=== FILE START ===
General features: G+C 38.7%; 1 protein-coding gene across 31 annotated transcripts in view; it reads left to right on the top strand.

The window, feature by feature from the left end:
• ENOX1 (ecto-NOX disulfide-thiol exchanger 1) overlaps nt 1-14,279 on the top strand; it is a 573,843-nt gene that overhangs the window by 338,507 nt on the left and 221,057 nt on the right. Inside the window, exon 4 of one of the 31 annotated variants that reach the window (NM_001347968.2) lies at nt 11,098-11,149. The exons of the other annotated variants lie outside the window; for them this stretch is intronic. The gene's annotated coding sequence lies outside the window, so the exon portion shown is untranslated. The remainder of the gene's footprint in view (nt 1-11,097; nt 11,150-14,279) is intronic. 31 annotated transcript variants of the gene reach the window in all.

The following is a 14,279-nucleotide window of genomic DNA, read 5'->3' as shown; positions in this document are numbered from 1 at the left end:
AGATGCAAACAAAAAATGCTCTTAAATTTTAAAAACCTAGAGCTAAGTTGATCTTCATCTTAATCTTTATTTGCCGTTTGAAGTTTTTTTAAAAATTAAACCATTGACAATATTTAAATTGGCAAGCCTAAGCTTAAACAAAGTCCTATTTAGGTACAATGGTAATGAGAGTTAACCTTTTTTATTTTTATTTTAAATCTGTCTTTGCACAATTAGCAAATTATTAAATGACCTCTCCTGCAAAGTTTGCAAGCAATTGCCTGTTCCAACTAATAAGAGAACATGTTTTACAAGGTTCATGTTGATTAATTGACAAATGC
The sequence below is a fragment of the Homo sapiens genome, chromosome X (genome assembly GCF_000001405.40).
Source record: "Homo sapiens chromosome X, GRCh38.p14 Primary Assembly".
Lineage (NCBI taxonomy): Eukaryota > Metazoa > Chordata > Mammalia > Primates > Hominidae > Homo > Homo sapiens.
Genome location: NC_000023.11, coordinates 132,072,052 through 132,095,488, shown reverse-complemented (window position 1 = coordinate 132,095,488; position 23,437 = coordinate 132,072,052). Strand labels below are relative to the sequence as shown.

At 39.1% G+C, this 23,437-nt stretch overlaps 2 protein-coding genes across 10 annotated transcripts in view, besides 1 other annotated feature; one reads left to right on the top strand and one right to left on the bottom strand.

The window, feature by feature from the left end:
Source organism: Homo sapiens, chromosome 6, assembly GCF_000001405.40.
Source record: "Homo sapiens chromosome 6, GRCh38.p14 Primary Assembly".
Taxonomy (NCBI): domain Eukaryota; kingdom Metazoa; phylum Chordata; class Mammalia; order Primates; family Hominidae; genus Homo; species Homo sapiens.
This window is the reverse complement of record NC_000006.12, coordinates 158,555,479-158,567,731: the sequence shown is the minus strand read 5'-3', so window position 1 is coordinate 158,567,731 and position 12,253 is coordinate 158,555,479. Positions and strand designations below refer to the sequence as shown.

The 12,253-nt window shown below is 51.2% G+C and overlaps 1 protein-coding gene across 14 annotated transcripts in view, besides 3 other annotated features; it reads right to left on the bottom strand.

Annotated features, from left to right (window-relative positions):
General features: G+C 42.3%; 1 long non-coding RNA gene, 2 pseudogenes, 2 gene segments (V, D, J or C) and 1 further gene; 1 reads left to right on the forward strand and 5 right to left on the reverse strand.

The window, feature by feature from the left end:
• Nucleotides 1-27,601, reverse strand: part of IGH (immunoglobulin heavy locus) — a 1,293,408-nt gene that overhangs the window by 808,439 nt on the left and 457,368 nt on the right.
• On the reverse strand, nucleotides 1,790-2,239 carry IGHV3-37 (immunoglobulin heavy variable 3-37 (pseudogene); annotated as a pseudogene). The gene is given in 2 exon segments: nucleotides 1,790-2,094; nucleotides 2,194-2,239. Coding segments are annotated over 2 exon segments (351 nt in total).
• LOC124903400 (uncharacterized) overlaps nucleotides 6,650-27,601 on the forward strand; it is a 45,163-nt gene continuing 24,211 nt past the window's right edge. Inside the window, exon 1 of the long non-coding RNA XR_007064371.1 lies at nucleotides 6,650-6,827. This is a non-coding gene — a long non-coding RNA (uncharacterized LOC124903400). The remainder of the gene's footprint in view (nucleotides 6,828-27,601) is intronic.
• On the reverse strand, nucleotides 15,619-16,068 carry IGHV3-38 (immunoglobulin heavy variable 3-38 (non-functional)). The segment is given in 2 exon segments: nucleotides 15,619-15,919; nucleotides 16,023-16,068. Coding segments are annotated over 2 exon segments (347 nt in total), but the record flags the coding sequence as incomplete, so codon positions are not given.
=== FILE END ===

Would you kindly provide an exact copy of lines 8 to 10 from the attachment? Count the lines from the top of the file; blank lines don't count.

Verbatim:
Lineage (NCBI taxonomy): Eukaryota > Metazoa > Chordata > Mammalia > Primates > Hominidae > Homo > Homo sapiens.
Genome location: NC_000023.11, coordinates 132,072,052 through 132,095,488, shown reverse-complemented (window position 1 = coordinate 132,095,488; position 23,437 = coordinate 132,072,052). Strand labels below are relative to the sequence as shown.

At 39.1% G+C, this 23,437-nt stretch overlaps 2 protein-coding genes across 10 annotated transcripts in view, besides 1 other annotated feature; one reads left to right on the top strand and one right to left on the bottom strand.